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Laser Technology

Thinking wide

By Lynn Stanley

Fabricator embraces artificial intelligence-enabled fiber laser technology to push production boundaries

December 2021 - “We are not a conventional fabrication shop,” says Cody Waggoner, president of Lasernut. “We do a lot of out-of-the box thinking.” The cutting specialist is a division of Industrial Process Equipment, a company started by Waggoner’s father, Jim, in 1984. IPE makes powder coating equipment and other machinery for customers across the globe.

Cody Waggoner credits his dad with his work ethic and his interest in metal fabrication. “I’ve ‘worked’ for the company ever since I was in diapers,” he laughs. “I went to work for IPE full-time as an 18-year-old high school graduate. Even though my dad owned the company, I still had to interview with the general manager. I did everything from sweep floors and clean bathrooms to learning CAD/CAM.”

FFJ 1221 laser image1

In addition to serving the off-road parts market, Lasernut also makes parts for its own Ultra4 racing and rock crawling vehicles.

The younger Waggoner also nurtured a love of rock crawling, an extreme form of off-road driving that uses specialized vehicles to scale obstacles in harsh terrain. “In 2003, my dad saved up enough money to buy an empty, 32,000-sq.-ft. building,” he says. “We were on our way to a rock crawling competition when my dad said, ‘We’re going to buy a laser.’ We bought a used 1,500-watt CO2 and had it installed in the new building where it sat idle because we didn’t know anything about G-code or how to program the CNC.”

Stepping stones

Despite the learning curve and undeterred by the Great Recession, the Waggoners launched the Lasernut division in 2007. “I was nominated to find work, so I went door-to-door,” Cody Waggoner says. “I discovered that Southern California is a mecca for the off-road parts market.” The revelation allowed him to combine his love of rock crawling and Ultra4 racing with custom metal fabrication.

Business snowballed. In 2009, escalating orders prompted Cody Waggoner to shop for a new laser. First, “we bought a 4,000-watt Mitsubishi CO2 laser from MC Machinery,” he says. “We added a second CO2 laser from MC Machinery Systems Inc. [a subsidiary of Mitsubishi] in 2010. We looked at other laser-cutting houses and considered purchasing from one of them, but we ultimately chose to stick with Mitsubishi for several reasons. MC Machinery stands behind its products. And they design and produce all their components in-house. We found that other laser suppliers outsource components from multiple sources. Their financing package was also very attractive.”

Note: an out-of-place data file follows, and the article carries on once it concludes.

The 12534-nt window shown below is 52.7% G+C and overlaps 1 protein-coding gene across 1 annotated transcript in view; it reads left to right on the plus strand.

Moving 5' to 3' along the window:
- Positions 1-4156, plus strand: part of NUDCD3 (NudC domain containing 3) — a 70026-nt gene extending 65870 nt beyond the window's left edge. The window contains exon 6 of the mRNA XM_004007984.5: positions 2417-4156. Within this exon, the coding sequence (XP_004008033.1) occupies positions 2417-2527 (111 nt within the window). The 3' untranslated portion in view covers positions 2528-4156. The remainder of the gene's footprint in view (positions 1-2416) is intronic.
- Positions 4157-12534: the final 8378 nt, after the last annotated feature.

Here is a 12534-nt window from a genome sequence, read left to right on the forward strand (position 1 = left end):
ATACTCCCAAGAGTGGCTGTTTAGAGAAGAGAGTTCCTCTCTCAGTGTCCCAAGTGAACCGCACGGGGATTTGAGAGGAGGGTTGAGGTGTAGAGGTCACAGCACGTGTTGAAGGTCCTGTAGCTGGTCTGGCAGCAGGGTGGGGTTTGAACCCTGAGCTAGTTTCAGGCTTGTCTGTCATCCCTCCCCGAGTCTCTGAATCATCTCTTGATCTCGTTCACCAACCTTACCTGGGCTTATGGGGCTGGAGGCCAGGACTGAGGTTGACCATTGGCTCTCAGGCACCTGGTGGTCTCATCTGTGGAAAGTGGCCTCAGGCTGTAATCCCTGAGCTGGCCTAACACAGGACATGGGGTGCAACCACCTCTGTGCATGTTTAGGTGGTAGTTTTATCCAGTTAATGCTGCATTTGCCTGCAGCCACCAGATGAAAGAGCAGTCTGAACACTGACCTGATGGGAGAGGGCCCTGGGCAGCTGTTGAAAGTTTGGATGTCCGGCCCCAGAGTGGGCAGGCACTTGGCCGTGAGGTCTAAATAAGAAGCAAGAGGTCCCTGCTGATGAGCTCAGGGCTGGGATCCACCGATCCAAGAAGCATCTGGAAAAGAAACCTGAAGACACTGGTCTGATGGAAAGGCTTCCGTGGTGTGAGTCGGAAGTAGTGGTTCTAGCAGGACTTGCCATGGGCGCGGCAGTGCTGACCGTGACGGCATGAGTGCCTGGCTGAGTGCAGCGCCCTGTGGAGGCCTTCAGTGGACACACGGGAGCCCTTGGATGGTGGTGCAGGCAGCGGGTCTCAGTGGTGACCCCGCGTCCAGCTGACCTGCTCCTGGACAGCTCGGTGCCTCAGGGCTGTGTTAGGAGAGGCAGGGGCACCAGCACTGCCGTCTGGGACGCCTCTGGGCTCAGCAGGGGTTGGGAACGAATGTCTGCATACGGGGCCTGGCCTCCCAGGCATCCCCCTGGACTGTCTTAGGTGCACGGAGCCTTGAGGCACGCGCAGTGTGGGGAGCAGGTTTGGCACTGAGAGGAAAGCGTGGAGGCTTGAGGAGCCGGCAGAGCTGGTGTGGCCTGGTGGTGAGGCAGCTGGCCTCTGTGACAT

FFJ 1221 laser image2

By 2015, Lasernut had five Mitsubishi CO2 lasers—another 1,500-watt, two 4,000-watt and two 4,500 watt models.  Today, Lasernut occupies 40,000 sq. ft. of manufacturing space. Its services range from prototypes and pre-production evaluations to revisions and final product development. The production team also bends, welds, grinds, sands, drills, taps, counter-sinks, tumbles and shears parts.

When other fab shops adopted fiber laser technology, Lasernut chose to maintain its stable of CO2 lasers. “Fiber added micro burr to our parts, which required a secondary finishing process,” Waggoner explains. “We didn’t want to do that.”

Course change

When MC Machinery introduced its new Mitsubishi GX-F Advanced artificial intelligence-enabled fiber laser to the North American market in March 2021, the machine’s performance caught Waggoner’s attention. “We watched a demonstration and were surprised to see that there was minimal micro burr,” he says.